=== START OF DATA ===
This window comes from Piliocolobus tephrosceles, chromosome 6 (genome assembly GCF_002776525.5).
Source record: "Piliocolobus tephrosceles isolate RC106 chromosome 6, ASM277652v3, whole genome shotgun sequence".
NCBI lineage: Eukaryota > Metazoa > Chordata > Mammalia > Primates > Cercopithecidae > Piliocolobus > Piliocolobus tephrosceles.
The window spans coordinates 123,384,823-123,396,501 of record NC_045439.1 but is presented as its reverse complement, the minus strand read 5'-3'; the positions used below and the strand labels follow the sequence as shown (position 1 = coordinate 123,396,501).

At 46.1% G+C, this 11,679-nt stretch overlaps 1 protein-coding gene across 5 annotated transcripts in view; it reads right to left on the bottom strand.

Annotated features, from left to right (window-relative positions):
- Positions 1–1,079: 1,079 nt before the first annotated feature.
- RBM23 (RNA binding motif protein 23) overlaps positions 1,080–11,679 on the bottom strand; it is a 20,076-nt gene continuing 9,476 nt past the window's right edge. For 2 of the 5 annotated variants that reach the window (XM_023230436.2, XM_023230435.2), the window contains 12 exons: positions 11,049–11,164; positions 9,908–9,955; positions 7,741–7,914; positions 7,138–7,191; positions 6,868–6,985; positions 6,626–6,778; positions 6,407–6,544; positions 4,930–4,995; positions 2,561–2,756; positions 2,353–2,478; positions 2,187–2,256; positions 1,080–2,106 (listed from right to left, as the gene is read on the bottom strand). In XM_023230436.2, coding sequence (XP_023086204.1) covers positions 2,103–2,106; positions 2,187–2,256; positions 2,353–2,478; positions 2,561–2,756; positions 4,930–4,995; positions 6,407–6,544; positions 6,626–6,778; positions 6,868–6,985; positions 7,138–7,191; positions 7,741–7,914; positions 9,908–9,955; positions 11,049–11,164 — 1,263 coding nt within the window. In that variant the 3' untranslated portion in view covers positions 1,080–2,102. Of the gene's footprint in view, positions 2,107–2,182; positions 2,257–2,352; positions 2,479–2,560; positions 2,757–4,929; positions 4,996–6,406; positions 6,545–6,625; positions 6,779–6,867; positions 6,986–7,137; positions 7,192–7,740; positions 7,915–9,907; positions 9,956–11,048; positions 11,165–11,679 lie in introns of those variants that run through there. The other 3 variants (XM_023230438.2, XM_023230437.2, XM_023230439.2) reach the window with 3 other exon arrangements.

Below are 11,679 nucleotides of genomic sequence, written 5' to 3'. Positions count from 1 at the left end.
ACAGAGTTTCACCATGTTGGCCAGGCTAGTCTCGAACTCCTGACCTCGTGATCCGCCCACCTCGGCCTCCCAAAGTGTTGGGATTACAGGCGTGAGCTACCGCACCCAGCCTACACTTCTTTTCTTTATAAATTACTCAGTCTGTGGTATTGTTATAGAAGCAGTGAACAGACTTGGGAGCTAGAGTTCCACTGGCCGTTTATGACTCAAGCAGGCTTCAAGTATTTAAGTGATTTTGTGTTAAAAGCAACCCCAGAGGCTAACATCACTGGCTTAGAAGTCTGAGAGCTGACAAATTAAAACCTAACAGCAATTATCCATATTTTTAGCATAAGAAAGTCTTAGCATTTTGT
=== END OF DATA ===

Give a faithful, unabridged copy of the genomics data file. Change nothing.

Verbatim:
This window comes from Piliocolobus tephrosceles, chromosome 6 (genome assembly GCF_002776525.5).
Source record: "Piliocolobus tephrosceles isolate RC106 chromosome 6, ASM277652v3, whole genome shotgun sequence".
NCBI lineage: Eukaryota > Metazoa > Chordata > Mammalia > Primates > Cercopithecidae > Piliocolobus > Piliocolobus tephrosceles.
The window spans coordinates 123,384,823-123,396,501 of record NC_045439.1 but is presented as its reverse complement, the minus strand read 5'-3'; the positions used below and the strand labels follow the sequence as shown (position 1 = coordinate 123,396,501).

At 46.1% G+C, this 11,679-nt stretch overlaps 1 protein-coding gene across 5 annotated transcripts in view; it reads right to left on the bottom strand.

Annotated features, from left to right (window-relative positions):
- Positions 1–1,079: 1,079 nt before the first annotated feature.
- RBM23 (RNA binding motif protein 23) overlaps positions 1,080–11,679 on the bottom strand; it is a 20,076-nt gene continuing 9,476 nt past the window's right edge. For 2 of the 5 annotated variants that reach the window (XM_023230436.2, XM_023230435.2), the window contains 12 exons: positions 11,049–11,164; positions 9,908–9,955; positions 7,741–7,914; positions 7,138–7,191; positions 6,868–6,985; positions 6,626–6,778; positions 6,407–6,544; positions 4,930–4,995; positions 2,561–2,756; positions 2,353–2,478; positions 2,187–2,256; positions 1,080–2,106 (listed from right to left, as the gene is read on the bottom strand). In XM_023230436.2, coding sequence (XP_023086204.1) covers positions 2,103–2,106; positions 2,187–2,256; positions 2,353–2,478; positions 2,561–2,756; positions 4,930–4,995; positions 6,407–6,544; positions 6,626–6,778; positions 6,868–6,985; positions 7,138–7,191; positions 7,741–7,914; positions 9,908–9,955; positions 11,049–11,164 — 1,263 coding nt within the window. In that variant the 3' untranslated portion in view covers positions 1,080–2,102. Of the gene's footprint in view, positions 2,107–2,182; positions 2,257–2,352; positions 2,479–2,560; positions 2,757–4,929; positions 4,996–6,406; positions 6,545–6,625; positions 6,779–6,867; positions 6,986–7,137; positions 7,192–7,740; positions 7,915–9,907; positions 9,956–11,048; positions 11,165–11,679 lie in introns of those variants that run through there. The other 3 variants (XM_023230438.2, XM_023230437.2, XM_023230439.2) reach the window with 3 other exon arrangements.

Below are 11,679 nucleotides of genomic sequence, written 5' to 3'. Positions count from 1 at the left end.
ACAGAGTTTCACCATGTTGGCCAGGCTAGTCTCGAACTCCTGACCTCGTGATCCGCCCACCTCGGCCTCCCAAAGTGTTGGGATTACAGGCGTGAGCTACCGCACCCAGCCTACACTTCTTTTCTTTATAAATTACTCAGTCTGTGGTATTGTTATAGAAGCAGTGAACAGACTTGGGAGCTAGAGTTCCACTGGCCGTTTATGACTCAAGCAGGCTTCAAGTATTTAAGTGATTTTGTGTTAAAAGCAACCCCAGAGGCTAACATCACTGGCTTAGAAGTCTGAGAGCTGACAAATTAAAACCTAACAGCAATTATCCATATTTTTAGCATAAGAAAGTCTTAGCATTTTGT